The effect of scalp cooling on CIA-related quality of life in breast cancer patients: A systematic review Journal Article

Authors: Marks, D. H.; Okhovat, J. P.; Hagigeorges, D.; Manatis-Lornell, A. J.; Isakoff, S. J.; Lacouture, M. E.; Senna, M. M.
Article Title: The effect of scalp cooling on CIA-related quality of life in breast cancer patients: A systematic review
Abstract: Purpose: Chemotherapy-induced alopecia (CIA) remains a distressing adverse event of cancer treatment but may be prevented by scalp cooling. The effectiveness of scalp cooling, however, is dependent on the chemotherapy regimen with successful hair preservation (i.e., < 50% hair loss) in 41–59% of women on taxane-based therapies in comparison to 16–36% on anthracycline-based therapies. Despite the potential utility, use of scalp cooling has shown a more equivocal impact on quality of life (QoL). In this review, we aim to evaluate the use of scalp cooling for CIA and quantitative QoL measures. Methods: A systematic review of PubMed, Embase, Web of Science, and Cochrane databases for clinical studies on scalp cooling to prevent CIA published before October 29, 2018 was performed. Clinical studies with 5 or more patients that reported on a quantitative QoL measure were included and graded according to a modified five-point scale from the Oxford Centre for Evidence-Based Medicine. Results: Studies meeting inclusion criteria included 4 randomized clinical trials (RCT), 8 cohort studies, and 1 cross-sectional study with 1282 unique patients. The European Organization for Research and Treatment of Cancer Quality of Life Questionnaire Core 30 (QLQ-C30: 46%) and Breast Cancer Module (QLQ-BR23: 46%) represented the most commonly used QoL assessments. Overall, 4 (31%) of the 13 studies concluded that scalp cooling was associated with significant improvements in QoL measures; 8 (62%) determined that there was either non-significant or no improvements; and 1 (7.7%) provided a mixed conclusion. Although 2 (50%) RCT demonstrated that scalp cooling can effectively prevent CIA depending on the chemotherapy regimen, these studies did not show that successful hair preservation was associated with improved QoL measures. Conclusions: This review demonstrates that scalp cooling is not consistently associated with significant QoL improvements as assessed by EORTC QLQ-C30 and -BR23. Representing a critical limitation, more than one-third of the studies did not subcategorize QoL outcomes for successfully or unsuccessfully scalp-cooled patients but rather reported on QoL measures for all scalp-cooled patients in general. Failure to prevent hair loss in patients undergoing an expensive and potentially uncomfortable treatment likely contributes to decreased well-being, impacting the overall distribution of QoL measures in scalp cooling patients compared to controls. Future studies should incorporate validated QoL instruments specific to hair disease and classify QoL outcomes for scalp-cooled patients based on the degree of hair preservation. © 2019, Springer Science+Business Media, LLC, part of Springer Nature.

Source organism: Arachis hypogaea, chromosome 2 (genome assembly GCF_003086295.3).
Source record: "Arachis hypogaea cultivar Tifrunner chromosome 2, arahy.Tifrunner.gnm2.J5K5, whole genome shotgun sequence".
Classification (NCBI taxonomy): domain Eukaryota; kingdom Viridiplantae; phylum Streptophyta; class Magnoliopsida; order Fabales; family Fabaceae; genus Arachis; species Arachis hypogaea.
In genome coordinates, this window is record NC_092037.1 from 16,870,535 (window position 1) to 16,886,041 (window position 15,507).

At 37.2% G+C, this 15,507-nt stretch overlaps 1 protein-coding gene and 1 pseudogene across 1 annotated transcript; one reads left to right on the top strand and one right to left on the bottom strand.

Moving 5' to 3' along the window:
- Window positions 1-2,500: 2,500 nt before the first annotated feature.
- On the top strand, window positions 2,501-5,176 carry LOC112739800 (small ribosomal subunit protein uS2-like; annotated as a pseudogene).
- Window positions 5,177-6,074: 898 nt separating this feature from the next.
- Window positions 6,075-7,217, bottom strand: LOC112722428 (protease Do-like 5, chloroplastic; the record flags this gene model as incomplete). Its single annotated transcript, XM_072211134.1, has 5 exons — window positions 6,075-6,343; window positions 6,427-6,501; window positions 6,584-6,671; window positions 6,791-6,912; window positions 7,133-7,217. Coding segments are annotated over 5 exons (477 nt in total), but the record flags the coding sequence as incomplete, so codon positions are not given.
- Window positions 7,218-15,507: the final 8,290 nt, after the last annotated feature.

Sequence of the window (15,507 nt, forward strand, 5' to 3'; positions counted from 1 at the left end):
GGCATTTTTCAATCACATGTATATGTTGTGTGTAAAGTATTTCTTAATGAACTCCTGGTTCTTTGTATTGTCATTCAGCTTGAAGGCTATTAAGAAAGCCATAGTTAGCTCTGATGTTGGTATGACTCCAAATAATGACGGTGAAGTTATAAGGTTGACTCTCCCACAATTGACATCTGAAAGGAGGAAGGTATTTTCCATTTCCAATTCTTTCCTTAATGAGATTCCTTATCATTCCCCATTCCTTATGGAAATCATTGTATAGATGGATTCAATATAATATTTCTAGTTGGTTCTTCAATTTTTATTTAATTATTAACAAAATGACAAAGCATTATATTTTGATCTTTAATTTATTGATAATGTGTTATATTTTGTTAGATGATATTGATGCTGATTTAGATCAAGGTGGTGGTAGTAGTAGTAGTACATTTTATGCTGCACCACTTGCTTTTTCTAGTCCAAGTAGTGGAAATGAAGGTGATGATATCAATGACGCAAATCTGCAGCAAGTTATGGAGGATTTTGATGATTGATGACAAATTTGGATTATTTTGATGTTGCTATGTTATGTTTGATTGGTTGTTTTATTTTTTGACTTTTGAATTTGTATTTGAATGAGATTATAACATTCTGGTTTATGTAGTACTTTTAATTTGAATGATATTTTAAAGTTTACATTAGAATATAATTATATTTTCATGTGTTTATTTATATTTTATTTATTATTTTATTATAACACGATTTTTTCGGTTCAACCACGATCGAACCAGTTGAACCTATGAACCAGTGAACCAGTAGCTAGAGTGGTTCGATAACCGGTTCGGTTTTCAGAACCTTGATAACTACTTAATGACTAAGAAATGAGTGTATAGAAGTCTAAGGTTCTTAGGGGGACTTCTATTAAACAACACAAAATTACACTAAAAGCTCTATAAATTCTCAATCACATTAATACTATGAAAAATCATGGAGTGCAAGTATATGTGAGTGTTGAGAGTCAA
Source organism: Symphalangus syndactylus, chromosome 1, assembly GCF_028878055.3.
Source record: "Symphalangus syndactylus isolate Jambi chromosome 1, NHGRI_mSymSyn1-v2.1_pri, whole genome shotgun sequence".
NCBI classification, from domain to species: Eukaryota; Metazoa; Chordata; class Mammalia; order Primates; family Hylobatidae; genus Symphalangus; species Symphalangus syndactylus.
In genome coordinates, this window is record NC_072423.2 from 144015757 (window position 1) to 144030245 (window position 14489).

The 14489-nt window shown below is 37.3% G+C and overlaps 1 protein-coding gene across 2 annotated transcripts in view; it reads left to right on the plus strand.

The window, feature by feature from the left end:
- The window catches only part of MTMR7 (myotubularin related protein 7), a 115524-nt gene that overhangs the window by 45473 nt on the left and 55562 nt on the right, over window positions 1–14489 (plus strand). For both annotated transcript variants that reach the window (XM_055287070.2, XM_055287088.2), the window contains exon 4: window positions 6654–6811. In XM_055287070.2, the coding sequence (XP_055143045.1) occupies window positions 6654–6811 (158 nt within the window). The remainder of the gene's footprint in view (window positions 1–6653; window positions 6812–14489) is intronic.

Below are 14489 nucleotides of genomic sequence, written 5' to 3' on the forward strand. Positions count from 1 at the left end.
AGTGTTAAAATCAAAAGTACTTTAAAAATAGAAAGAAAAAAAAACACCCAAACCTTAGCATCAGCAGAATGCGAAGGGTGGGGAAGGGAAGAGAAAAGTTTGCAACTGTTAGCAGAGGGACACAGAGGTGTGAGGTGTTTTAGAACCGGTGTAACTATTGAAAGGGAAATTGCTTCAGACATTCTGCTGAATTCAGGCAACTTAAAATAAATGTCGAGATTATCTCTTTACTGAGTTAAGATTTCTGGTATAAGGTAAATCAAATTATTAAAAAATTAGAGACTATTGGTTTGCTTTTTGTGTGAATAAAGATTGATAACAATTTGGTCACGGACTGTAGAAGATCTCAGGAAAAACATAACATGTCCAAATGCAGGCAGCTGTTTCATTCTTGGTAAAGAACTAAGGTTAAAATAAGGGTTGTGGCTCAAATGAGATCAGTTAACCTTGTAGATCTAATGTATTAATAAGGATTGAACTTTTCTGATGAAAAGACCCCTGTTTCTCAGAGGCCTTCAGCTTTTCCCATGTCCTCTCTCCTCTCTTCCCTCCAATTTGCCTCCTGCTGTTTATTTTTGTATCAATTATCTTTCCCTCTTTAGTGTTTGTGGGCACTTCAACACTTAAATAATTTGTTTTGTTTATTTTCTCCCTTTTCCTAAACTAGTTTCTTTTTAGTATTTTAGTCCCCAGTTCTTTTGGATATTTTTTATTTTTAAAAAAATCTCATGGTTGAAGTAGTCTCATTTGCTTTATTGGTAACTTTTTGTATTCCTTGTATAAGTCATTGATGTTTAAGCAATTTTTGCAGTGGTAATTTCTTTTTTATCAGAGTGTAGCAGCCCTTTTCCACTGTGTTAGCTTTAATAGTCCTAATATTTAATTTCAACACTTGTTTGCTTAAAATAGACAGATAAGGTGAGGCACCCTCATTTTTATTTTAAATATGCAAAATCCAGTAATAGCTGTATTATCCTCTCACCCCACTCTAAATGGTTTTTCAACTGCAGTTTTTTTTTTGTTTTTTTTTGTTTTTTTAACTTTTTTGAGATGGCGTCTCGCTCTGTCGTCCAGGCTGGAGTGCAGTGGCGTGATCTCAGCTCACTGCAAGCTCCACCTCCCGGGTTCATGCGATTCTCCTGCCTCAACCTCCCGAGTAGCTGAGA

Keywords: quality of life; chemotherapy-induced alopecia; scalp hypothermia; scalp cooling; qlq-c30, qlq-br23
Journal Title: Breast Cancer Research and Treatment
Volume: 175
Issue: 2
ISSN: 0167-6806
Publisher: Springer  
Date Published: 2019-06-01
Start Page: 267
End Page: 276
Language: English
DOI: 10.1007/s10549-019-05169-0
PUBMED: 30806923
PROVIDER: scopus
Notes: Source: Scopus
Citation Impact
MSK Authors
  1. Mario E Lacouture
    417 Lacouture